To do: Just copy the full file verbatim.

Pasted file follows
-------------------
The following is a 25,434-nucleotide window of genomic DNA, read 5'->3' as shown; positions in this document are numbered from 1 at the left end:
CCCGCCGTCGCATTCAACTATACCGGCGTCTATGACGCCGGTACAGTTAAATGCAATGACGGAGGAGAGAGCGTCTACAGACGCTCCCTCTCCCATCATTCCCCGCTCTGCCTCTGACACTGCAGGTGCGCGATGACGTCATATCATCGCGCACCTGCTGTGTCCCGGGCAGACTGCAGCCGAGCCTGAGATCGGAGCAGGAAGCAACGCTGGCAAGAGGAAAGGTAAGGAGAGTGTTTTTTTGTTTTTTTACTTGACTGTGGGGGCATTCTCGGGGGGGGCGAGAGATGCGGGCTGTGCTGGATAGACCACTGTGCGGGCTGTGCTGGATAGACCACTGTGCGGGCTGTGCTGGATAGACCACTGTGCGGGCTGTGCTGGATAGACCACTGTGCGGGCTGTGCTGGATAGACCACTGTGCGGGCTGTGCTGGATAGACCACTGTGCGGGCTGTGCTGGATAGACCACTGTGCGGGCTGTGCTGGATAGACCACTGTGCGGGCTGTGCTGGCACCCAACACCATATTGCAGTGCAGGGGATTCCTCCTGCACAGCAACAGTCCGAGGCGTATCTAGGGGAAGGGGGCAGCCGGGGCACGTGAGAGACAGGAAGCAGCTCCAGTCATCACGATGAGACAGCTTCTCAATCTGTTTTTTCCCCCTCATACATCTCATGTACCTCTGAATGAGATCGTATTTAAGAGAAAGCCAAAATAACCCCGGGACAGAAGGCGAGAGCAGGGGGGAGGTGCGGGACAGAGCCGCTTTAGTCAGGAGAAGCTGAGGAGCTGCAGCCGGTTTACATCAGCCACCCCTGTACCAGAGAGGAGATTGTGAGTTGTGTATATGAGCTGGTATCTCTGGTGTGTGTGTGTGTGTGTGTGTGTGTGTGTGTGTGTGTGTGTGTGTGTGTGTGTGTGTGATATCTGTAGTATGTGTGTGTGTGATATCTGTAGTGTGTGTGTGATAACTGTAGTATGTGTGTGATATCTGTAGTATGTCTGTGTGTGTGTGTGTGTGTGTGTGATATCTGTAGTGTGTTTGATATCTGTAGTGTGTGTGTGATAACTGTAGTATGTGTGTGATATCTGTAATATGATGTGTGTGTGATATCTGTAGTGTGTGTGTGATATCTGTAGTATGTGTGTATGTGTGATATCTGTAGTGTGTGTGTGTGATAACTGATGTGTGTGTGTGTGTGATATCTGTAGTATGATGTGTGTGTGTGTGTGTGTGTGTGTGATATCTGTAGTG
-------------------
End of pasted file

The following is a 25,434-nucleotide window of genomic DNA, read 5'->3' as shown; positions in this document are numbered from 1 at the left end:
CCCGCCGTCGCATTCAACTATACCGGCGTCTATGACGCCGGTACAGTTAAATGCAATGACGGAGGAGAGAGCGTCTACAGACGCTCCCTCTCCCATCATTCCCCGCTCTGCCTCTGACACTGCAGGTGCGCGATGACGTCATATCATCGCGCACCTGCTGTGTCCCGGGCAGACTGCAGCCGAGCCTGAGATCGGAGCAGGAAGCAACGCTGGCAAGAGGAAAGGTAAGGAGAGTGTTTTTTTGTTTTTTTACTTGACTGTGGGGGCATTCTCGGGGGGGGCGAGAGATGCGGGCTGTGCTGGATAGACCACTGTGCGGGCTGTGCTGGATAGACCACTGTGCGGGCTGTGCTGGATAGACCACTGTGCGGGCTGTGCTGGATAGACCACTGTGCGGGCTGTGCTGGATAGACCACTGTGCGGGCTGTGCTGGATAGACCACTGTGCGGGCTGTGCTGGATAGACCACTGTGCGGGCTGTGCTGGATAGACCACTGTGCGGGCTGTGCTGGCACCCAACACCATATTGCAGTGCAGGGGATTCCTCCTGCACAGCAACAGTCCGAGGCGTATCTAGGGGAAGGGGGCAGCCGGGGCACGTGAGAGACAGGAAGCAGCTCCAGTCATCACGATGAGACAGCTTCTCAATCTGTTTTTTCCCCCTCATACATCTCATGTACCTCTGAATGAGATCGTATTTAAGAGAAAGCCAAAATAACCCCGGGACAGAAGGCGAGAGCAGGGGGGAGGTGCGGGACAGAGCCGCTTTAGTCAGGAGAAGCTGAGGAGCTGCAGCCGGTTTACATCAGCCACCCCTGTACCAGAGAGGAGATTGTGAGTTGTGTATATGAGCTGGTATCTCTGGTGTGTGTGTGTGTGTGTGTGTGTGTGTGTGTGTGTGTGTGTGTGTGTGTGTGTGTGTGATATCTGTAGTATGTGTGTGTGTGATATCTGTAGTGTGTGTGTGATAACTGTAGTATGTGTGTGATATCTGTAGTATGTCTGTGTGTGTGTGTGTGTGTGTGTGATATCTGTAGTGTGTTTGATATCTGTAGTGTGTGTGTGATAACTGTAGTATGTGTGTGATATCTGTAATATGATGTGTGTGTGATATCTGTAGTGTGTGTGTGATATCTGTAGTATGTGTGTATGTGTGATATCTGTAGTGTGTGTGTGTGATAACTGATGTGTGTGTGTGTGTGATATCTGTAGTATGATGTGTGTGTGTGTGTGTGTGTGTGTGATATCTGTAGTG